My great uncle passed away at 96, over 50 years after having had his first heart attack in the 1950s. Some people in our family believe his long life was owed to his nightly routine of drinking two tablespoons of apple cider vinegar in a glass of water at bedtime. Believe it or not, that was his physician’s recommendation in Germany.
Apparently my great uncle never failed at drinking that glass of water with vinegar, and that glass of water with vinegar never failed his heart — or so the family story goes. Could Germany, now a powerhouse of health research, have been onto something back then?
These days we hear more about the use of apple cider vinegar as a cure for everything from Type 2 Diabetes to eczema, high cholesterol, and obesity. What should be noted about these claims is the lack of science-based studies about apple cider vinegar for therapeutic health purposes. This is a common problem for many natural and alternative therapies.
Vinegar, which comes from the Latin for “sour wine,” has been with us for thousands of years. Most people consume it somewhere in their meal plan for the week — if not every day — often as part of salad dressing or sauce. Apple cider vinegar contains acetic acid, vitamin C, and B vitamins. Acetic acid can increase the body’s absorption of important minerals from the foods we eat.
In Japan, “Less salt, more vinegar” is listed second in the ten longevity rules. In China’s written history, vinegar can be traced back to the 8th century B.C. There’s an old saying — “Firewood, rice, oil, salt, sauce, vinegar, and tea are indispensable in our daily life” — that indicates vinegar played an important role in Chinese life. The Prescriptions for Fifty-two Diseases unearthed in China’s Hunan Province is the earliest prescription ever found in the country. It details the uses of vinegar to treat everything from burns and hernia to dog bites to high cholesterol. Apple cider vinegar also has a strong history in Africa as an alternative medicine.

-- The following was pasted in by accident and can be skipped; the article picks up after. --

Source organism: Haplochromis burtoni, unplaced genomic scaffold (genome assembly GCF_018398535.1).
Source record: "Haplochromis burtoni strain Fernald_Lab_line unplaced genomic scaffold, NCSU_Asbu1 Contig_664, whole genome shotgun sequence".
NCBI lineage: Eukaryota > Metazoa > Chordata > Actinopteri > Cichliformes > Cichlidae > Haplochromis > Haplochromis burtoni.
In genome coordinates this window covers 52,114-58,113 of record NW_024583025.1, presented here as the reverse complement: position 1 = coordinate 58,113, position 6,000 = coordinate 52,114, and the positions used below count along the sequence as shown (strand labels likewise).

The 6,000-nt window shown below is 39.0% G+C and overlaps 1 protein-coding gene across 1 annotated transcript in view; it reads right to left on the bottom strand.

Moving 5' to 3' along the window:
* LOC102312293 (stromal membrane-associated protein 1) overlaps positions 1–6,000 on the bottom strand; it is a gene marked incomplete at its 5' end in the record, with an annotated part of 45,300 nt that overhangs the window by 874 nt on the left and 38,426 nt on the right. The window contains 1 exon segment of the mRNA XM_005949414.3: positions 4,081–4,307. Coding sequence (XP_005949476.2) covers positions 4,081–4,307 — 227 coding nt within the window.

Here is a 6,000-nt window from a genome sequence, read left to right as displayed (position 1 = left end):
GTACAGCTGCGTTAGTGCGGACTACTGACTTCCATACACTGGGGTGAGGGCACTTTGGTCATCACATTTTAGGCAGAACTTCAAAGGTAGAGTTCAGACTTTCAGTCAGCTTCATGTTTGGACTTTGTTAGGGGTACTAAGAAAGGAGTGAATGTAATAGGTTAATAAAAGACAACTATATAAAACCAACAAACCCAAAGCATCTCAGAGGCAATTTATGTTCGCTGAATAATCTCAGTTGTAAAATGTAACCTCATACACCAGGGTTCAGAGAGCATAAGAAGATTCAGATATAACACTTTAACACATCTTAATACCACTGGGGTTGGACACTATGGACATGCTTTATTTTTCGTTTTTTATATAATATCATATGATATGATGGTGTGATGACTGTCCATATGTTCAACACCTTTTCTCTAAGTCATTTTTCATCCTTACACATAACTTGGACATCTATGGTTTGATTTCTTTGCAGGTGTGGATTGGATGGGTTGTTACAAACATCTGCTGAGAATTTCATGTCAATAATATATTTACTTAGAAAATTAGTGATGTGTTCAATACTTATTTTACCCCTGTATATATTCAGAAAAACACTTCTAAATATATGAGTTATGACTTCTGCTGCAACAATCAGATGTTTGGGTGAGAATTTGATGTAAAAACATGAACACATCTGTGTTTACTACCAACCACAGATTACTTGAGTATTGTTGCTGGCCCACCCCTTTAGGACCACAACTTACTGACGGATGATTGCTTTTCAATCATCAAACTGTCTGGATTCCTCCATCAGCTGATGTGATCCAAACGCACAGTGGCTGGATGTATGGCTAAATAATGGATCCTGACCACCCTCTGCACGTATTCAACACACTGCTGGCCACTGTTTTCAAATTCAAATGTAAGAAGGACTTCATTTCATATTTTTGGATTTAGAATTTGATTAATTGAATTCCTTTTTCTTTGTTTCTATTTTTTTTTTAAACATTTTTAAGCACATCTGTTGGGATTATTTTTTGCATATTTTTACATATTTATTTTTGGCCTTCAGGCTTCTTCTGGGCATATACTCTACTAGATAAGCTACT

Despite the lack of overall research, there have been several studies showing some promise of apple cider vinegar as an alternative therapy.
In 2012, a Dutch study found that in one North African culture, women who consumed a daily cup of apple cider vinegar achieved greater weight loss than women who did not.
Unfortunately, not all of the study results are positive. One study showed further stomach issues for patients with Type I diabetes. One of the earlier studies also found significant tooth erosion related to drinking apple cider vinegar.
For most medicinal purposes no more than 1-2 tablespoons per day is recommended. The side effects of large amounts include decreased potassium levels, which could be life threatening. Vinegar may also interact with diuretics, laxatives, and medicines for diabetes and heart disease. So before you start to drink vinegar as an alternative therapy, consult your physician or pharmacist about the medication you are taking that could interact with consistent and or large doses.
Dorrine Khakpour, RD, CD, CDE, has worked at the University of Washingtonʼs Diabetes Care Center since 1991. She is a Certified Diabetes Education, nutrition coordinator, and research nutritionist. Dori works directly with patients and their families in the management of diabetes. As a research coordinator at the UWʼs DCC, she is at the forefront of diabetes research, she currently is the co-lead along with Irl Hirsch MD, clinical coordinator of the Flatsugar project. Dori also regularly teaches medical students and graduate students about diabetes management, and speaks before groups and organizations about managing diabetes through nutrition. She has also worked at Harborview Medical Center, Valley Medical Center in Kent, and Swedish Hospital in Seattle.